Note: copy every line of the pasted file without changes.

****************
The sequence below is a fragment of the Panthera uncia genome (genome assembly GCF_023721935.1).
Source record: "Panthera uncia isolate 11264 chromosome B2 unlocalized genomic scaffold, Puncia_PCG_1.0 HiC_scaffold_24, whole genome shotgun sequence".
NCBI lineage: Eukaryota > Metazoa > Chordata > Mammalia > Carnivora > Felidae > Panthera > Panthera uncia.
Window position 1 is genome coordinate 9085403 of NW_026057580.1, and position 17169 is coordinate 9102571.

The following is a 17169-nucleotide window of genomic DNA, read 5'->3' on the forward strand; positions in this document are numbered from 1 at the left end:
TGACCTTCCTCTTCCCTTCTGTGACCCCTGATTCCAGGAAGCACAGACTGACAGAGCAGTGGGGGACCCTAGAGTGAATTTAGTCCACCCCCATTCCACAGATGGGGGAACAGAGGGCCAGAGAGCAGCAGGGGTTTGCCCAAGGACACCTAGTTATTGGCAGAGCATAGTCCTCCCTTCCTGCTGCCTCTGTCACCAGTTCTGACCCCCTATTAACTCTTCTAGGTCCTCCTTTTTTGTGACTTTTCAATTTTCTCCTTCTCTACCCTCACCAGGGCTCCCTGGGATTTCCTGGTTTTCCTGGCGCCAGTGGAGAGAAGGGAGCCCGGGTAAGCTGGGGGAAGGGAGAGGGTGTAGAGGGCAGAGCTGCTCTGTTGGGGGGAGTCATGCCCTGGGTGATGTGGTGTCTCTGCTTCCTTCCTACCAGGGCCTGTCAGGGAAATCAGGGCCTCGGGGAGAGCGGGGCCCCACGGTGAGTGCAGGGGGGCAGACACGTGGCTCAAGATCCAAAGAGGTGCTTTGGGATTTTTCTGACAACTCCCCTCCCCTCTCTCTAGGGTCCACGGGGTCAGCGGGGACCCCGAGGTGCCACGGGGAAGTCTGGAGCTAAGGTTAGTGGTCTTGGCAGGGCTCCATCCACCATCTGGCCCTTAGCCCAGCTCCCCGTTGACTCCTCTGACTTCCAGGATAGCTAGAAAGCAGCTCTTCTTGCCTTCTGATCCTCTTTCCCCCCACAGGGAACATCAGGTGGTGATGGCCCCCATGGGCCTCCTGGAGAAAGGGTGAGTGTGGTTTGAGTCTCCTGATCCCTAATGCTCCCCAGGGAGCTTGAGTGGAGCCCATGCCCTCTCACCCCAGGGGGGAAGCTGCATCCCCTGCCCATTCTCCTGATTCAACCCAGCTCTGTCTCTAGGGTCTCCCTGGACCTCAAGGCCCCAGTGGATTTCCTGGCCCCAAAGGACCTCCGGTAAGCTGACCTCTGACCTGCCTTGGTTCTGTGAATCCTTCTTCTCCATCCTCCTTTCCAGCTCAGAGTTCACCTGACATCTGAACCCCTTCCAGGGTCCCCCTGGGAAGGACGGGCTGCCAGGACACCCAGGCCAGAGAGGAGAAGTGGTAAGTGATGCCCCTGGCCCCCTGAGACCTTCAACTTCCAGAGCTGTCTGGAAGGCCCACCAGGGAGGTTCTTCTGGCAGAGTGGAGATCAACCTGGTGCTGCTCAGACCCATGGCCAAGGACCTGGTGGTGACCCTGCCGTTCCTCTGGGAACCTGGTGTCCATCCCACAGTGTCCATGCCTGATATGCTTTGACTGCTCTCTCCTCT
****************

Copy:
The sequence below is a fragment of the Panthera uncia genome (genome assembly GCF_023721935.1).
Source record: "Panthera uncia isolate 11264 chromosome B2 unlocalized genomic scaffold, Puncia_PCG_1.0 HiC_scaffold_24, whole genome shotgun sequence".
NCBI lineage: Eukaryota > Metazoa > Chordata > Mammalia > Carnivora > Felidae > Panthera > Panthera uncia.
Window position 1 is genome coordinate 9085403 of NW_026057580.1, and position 17169 is coordinate 9102571.

The following is a 17169-nucleotide window of genomic DNA, read 5'->3' on the forward strand; positions in this document are numbered from 1 at the left end:
TGACCTTCCTCTTCCCTTCTGTGACCCCTGATTCCAGGAAGCACAGACTGACAGAGCAGTGGGGGACCCTAGAGTGAATTTAGTCCACCCCCATTCCACAGATGGGGGAACAGAGGGCCAGAGAGCAGCAGGGGTTTGCCCAAGGACACCTAGTTATTGGCAGAGCATAGTCCTCCCTTCCTGCTGCCTCTGTCACCAGTTCTGACCCCCTATTAACTCTTCTAGGTCCTCCTTTTTTGTGACTTTTCAATTTTCTCCTTCTCTACCCTCACCAGGGCTCCCTGGGATTTCCTGGTTTTCCTGGCGCCAGTGGAGAGAAGGGAGCCCGGGTAAGCTGGGGGAAGGGAGAGGGTGTAGAGGGCAGAGCTGCTCTGTTGGGGGGAGTCATGCCCTGGGTGATGTGGTGTCTCTGCTTCCTTCCTACCAGGGCCTGTCAGGGAAATCAGGGCCTCGGGGAGAGCGGGGCCCCACGGTGAGTGCAGGGGGGCAGACACGTGGCTCAAGATCCAAAGAGGTGCTTTGGGATTTTTCTGACAACTCCCCTCCCCTCTCTCTAGGGTCCACGGGGTCAGCGGGGACCCCGAGGTGCCACGGGGAAGTCTGGAGCTAAGGTTAGTGGTCTTGGCAGGGCTCCATCCACCATCTGGCCCTTAGCCCAGCTCCCCGTTGACTCCTCTGACTTCCAGGATAGCTAGAAAGCAGCTCTTCTTGCCTTCTGATCCTCTTTCCCCCCACAGGGAACATCAGGTGGTGATGGCCCCCATGGGCCTCCTGGAGAAAGGGTGAGTGTGGTTTGAGTCTCCTGATCCCTAATGCTCCCCAGGGAGCTTGAGTGGAGCCCATGCCCTCTCACCCCAGGGGGGAAGCTGCATCCCCTGCCCATTCTCCTGATTCAACCCAGCTCTGTCTCTAGGGTCTCCCTGGACCTCAAGGCCCCAGTGGATTTCCTGGCCCCAAAGGACCTCCGGTAAGCTGACCTCTGACCTGCCTTGGTTCTGTGAATCCTTCTTCTCCATCCTCCTTTCCAGCTCAGAGTTCACCTGACATCTGAACCCCTTCCAGGGTCCCCCTGGGAAGGACGGGCTGCCAGGACACCCAGGCCAGAGAGGAGAAGTGGTAAGTGATGCCCCTGGCCCCCTGAGACCTTCAACTTCCAGAGCTGTCTGGAAGGCCCACCAGGGAGGTTCTTCTGGCAGAGTGGAGATCAACCTGGTGCTGCTCAGACCCATGGCCAAGGACCTGGTGGTGACCCTGCCGTTCCTCTGGGAACCTGGTGTCCATCCCACAGTGTCCATGCCTGATATGCTTTGACTGCTCTCTCCTCT